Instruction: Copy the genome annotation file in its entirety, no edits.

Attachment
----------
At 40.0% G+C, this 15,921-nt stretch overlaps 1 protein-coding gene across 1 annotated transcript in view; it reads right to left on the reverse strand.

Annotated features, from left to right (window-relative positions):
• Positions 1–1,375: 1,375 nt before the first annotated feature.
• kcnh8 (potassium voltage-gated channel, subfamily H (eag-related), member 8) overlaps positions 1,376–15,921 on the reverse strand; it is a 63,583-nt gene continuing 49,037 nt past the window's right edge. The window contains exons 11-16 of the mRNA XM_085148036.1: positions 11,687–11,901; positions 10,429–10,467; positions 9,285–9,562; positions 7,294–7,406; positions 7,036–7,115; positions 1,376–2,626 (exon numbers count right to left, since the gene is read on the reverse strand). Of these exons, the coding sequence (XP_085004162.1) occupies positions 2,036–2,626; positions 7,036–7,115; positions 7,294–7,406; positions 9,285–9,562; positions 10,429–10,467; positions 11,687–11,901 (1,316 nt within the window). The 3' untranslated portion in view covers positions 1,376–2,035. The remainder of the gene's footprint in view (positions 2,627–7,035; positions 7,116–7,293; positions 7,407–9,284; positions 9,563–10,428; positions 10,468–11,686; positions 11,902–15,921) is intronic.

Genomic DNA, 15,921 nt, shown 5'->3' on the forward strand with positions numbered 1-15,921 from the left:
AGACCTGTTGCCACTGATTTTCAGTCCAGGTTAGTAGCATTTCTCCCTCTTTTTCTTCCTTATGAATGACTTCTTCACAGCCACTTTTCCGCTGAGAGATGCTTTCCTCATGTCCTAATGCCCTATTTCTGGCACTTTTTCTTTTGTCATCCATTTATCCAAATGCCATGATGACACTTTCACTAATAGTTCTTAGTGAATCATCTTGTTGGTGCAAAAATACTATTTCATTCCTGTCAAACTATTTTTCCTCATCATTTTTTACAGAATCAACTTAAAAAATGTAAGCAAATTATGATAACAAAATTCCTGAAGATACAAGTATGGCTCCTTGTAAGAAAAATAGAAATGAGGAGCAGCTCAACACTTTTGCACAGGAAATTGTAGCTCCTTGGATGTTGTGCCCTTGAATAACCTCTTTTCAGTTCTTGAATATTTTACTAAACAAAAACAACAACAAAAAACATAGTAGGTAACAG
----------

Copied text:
At 40.0% G+C, this 15,921-nt stretch overlaps 1 protein-coding gene across 1 annotated transcript in view; it reads right to left on the reverse strand.

Annotated features, from left to right (window-relative positions):
• Positions 1–1,375: 1,375 nt before the first annotated feature.
• kcnh8 (potassium voltage-gated channel, subfamily H (eag-related), member 8) overlaps positions 1,376–15,921 on the reverse strand; it is a 63,583-nt gene continuing 49,037 nt past the window's right edge. The window contains exons 11-16 of the mRNA XM_085148036.1: positions 11,687–11,901; positions 10,429–10,467; positions 9,285–9,562; positions 7,294–7,406; positions 7,036–7,115; positions 1,376–2,626 (exon numbers count right to left, since the gene is read on the reverse strand). Of these exons, the coding sequence (XP_085004162.1) occupies positions 2,036–2,626; positions 7,036–7,115; positions 7,294–7,406; positions 9,285–9,562; positions 10,429–10,467; positions 11,687–11,901 (1,316 nt within the window). The 3' untranslated portion in view covers positions 1,376–2,035. The remainder of the gene's footprint in view (positions 2,627–7,035; positions 7,116–7,293; positions 7,407–9,284; positions 9,563–10,428; positions 10,468–11,686; positions 11,902–15,921) is intronic.

Genomic DNA, 15,921 nt, shown 5'->3' on the forward strand with positions numbered 1-15,921 from the left:
AGACCTGTTGCCACTGATTTTCAGTCCAGGTTAGTAGCATTTCTCCCTCTTTTTCTTCCTTATGAATGACTTCTTCACAGCCACTTTTCCGCTGAGAGATGCTTTCCTCATGTCCTAATGCCCTATTTCTGGCACTTTTTCTTTTGTCATCCATTTATCCAAATGCCATGATGACACTTTCACTAATAGTTCTTAGTGAATCATCTTGTTGGTGCAAAAATACTATTTCATTCCTGTCAAACTATTTTTCCTCATCATTTTTTACAGAATCAACTTAAAAAATGTAAGCAAATTATGATAACAAAATTCCTGAAGATACAAGTATGGCTCCTTGTAAGAAAAATAGAAATGAGGAGCAGCTCAACACTTTTGCACAGGAAATTGTAGCTCCTTGGATGTTGTGCCCTTGAATAACCTCTTTTCAGTTCTTGAATATTTTACTAAACAAAAACAACAACAAAAAACATAGTAGGTAACAG